Graduation Year


Document Type




Degree Granting Department


Major Professor

Paul B. Jacobsen


anxiety disorders, concealment, mood disorders, psycho-oncology, thoracic oncology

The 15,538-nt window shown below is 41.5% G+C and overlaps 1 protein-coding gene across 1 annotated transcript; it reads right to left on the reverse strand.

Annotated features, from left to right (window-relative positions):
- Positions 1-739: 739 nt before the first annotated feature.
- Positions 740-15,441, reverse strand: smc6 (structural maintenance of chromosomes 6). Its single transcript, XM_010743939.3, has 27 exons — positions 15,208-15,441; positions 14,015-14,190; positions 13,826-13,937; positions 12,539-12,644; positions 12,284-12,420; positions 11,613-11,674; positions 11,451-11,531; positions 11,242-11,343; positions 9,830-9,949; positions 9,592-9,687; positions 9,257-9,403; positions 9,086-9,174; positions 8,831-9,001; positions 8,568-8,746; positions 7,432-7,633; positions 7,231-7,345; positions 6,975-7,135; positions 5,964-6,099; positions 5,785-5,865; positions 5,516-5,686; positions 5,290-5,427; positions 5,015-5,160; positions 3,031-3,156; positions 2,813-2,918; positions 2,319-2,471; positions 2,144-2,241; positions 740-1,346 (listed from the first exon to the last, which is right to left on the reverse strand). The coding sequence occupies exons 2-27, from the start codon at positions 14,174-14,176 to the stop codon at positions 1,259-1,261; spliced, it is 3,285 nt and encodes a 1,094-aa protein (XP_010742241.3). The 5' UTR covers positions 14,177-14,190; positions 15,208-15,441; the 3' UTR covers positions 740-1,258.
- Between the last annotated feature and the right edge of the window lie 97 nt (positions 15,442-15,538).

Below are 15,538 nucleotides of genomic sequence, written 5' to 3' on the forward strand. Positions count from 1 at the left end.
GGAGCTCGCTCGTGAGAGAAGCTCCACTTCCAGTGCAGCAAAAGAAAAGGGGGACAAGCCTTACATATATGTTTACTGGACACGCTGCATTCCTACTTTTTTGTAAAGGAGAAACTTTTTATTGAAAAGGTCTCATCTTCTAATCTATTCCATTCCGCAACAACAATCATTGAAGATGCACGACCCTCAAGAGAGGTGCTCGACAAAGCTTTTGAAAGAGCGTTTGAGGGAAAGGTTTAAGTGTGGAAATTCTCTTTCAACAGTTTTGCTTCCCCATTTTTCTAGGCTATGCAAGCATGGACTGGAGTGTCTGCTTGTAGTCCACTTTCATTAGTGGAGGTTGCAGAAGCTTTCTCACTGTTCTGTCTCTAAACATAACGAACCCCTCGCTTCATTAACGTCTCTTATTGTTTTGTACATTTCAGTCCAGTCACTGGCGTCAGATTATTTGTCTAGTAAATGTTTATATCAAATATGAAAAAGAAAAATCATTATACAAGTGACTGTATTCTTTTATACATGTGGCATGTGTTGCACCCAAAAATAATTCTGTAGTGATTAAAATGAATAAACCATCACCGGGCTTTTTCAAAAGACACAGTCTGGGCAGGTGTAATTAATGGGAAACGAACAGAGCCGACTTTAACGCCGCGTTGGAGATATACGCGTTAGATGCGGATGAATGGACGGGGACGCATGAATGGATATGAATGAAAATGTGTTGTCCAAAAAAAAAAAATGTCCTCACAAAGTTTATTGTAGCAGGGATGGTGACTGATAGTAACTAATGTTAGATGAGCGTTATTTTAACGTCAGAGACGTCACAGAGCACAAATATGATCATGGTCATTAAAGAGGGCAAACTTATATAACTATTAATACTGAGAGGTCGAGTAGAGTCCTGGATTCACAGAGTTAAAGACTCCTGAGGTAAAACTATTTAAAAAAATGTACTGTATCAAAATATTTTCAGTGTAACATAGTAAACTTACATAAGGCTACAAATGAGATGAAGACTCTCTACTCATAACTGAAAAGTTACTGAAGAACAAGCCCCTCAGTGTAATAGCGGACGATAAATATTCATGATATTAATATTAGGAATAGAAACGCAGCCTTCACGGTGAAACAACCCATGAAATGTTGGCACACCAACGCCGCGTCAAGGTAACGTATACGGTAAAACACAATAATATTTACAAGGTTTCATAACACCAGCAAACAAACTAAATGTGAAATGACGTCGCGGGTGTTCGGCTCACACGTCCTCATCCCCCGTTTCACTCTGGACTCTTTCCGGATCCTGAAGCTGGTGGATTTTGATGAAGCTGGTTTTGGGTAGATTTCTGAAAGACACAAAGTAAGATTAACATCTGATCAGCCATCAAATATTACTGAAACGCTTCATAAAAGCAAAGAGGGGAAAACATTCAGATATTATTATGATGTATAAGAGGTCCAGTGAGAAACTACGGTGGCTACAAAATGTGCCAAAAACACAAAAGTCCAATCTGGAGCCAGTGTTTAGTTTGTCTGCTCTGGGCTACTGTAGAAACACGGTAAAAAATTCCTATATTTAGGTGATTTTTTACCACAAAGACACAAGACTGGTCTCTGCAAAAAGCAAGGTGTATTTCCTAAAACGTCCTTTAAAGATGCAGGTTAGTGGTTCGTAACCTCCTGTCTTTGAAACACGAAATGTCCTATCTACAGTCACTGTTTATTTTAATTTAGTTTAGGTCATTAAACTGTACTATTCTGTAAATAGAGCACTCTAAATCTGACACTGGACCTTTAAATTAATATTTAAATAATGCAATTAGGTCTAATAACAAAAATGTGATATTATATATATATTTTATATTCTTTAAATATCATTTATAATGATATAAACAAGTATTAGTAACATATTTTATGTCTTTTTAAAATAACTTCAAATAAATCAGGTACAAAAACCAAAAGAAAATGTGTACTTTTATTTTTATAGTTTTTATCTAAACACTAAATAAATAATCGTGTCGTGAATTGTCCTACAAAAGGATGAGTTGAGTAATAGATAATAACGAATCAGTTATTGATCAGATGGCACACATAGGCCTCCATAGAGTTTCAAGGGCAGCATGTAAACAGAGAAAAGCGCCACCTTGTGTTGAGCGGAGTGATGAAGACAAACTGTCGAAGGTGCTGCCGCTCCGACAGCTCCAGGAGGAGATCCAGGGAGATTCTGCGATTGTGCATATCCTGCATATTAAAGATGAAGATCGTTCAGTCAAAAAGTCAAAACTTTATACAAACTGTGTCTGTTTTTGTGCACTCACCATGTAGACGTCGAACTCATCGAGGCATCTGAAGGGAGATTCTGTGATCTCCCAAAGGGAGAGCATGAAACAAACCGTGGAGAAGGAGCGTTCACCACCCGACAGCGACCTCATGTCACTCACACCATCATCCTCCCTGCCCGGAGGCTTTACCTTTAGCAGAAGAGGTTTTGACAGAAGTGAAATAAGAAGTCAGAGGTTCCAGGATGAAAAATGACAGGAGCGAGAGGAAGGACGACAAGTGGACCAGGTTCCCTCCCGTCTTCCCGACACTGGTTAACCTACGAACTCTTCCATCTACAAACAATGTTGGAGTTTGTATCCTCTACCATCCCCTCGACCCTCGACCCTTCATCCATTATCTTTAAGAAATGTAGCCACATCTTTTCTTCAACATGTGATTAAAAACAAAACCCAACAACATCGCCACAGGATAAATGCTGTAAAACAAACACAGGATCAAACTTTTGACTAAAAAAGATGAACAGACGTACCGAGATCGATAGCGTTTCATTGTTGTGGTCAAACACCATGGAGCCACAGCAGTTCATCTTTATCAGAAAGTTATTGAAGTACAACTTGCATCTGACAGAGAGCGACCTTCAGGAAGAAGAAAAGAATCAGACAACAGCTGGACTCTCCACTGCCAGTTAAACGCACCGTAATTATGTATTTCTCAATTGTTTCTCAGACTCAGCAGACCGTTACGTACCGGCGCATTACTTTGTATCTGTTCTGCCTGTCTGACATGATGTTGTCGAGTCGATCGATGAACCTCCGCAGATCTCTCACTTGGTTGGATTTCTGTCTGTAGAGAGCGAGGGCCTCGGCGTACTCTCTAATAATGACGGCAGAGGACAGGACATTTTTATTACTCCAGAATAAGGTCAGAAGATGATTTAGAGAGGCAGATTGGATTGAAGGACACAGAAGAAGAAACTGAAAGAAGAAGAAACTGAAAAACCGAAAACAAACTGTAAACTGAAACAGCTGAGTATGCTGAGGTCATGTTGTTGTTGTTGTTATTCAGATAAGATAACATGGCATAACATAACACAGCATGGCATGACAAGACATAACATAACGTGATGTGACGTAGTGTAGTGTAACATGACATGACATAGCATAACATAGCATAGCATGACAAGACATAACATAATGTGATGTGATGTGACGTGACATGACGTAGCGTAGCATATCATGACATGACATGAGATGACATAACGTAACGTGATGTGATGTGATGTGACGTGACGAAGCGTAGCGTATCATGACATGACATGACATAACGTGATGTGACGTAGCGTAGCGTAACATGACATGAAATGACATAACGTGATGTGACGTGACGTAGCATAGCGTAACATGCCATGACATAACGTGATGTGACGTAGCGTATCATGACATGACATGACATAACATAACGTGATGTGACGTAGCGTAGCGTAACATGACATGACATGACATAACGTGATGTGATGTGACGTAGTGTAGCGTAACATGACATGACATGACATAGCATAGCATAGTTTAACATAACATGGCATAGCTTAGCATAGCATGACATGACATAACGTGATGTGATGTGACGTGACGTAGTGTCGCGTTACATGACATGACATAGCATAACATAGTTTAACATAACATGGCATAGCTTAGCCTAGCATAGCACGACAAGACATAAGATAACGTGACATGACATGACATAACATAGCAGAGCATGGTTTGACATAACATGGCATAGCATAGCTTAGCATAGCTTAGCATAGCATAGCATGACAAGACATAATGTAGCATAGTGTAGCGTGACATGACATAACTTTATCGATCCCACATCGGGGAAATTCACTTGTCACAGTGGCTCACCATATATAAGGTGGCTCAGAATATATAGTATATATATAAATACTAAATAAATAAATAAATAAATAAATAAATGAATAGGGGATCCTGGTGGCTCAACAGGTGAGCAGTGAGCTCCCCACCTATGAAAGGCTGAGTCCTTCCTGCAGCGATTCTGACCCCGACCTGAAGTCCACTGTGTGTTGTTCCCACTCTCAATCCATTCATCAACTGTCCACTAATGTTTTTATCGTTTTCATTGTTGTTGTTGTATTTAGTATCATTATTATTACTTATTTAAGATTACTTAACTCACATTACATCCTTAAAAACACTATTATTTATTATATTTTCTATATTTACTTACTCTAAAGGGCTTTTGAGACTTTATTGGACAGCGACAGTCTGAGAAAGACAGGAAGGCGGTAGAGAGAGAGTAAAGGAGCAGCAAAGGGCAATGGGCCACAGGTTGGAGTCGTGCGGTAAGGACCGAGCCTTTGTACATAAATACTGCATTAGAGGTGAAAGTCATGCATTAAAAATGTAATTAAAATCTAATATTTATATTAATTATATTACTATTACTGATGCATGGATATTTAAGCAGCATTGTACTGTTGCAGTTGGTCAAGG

Most cases of lung cancer have a commonly-understood behavioral etiology. Thus, individuals with lung cancer are often blamed for their illness by others and may therefore seek to avoid this blame by concealing their diagnosis from others. This study sought to determine the prevalence of diagnosis concealment, examine potential predictors of concealment, and test parts of a cognitive-affective-behavioral model of the effects of concealing a concealable stigma among individuals receiving treatment for lung cancer. With regard to predictors of concealment, it was hypothesized that concealment would be positively associated with male gender, introversion, and trait social anxiety and would be negatively associated with social support and the use of seeking guidance and support as a coping strategy. Hypothesized correlates of concealment included poorer self-esteem as well as greater anxiety, cancer-specific distress, and social avoidance. A sample of 117 participants receiving chemotherapy or radiation for stage I-IV non-small cell lung cancer and limited to extensive stage small cell lung cancer was recruited during routine outpatient visits. A medical chart review was conducted to assess clinical factors and participants completed a standard demographic questionnaire as well as measures of coping strategies, introversion, trait social anxiety, social avoidance, social support, anxiety, depression, cancer-specific distress, self-esteem, perceived stigma, public self-consciousness, and private self-consciousness. Results indicated that 31% of participants concealed their diagnosis from others since their diagnosis and 26% concealed their diagnosis in the month preceding their participation in the study. Hypotheses regarding predictors and correlates of concealment were not supported. However, exploratory analyses identified use of alcohol, recency of a recurrence of lung cancer, use of positive reappraisal as a coping strategy, and social support as predictors of concealment as well as internalized shame as a correlate of concealment. These findings serve to extend existing literature on concealing a concealable stigma and support parts of an existing model on the effects of concealment. Future research should aim to test the impacts of concealment in the context of certain social situations to examine longitudinal relationships between predictors and consequences of concealment.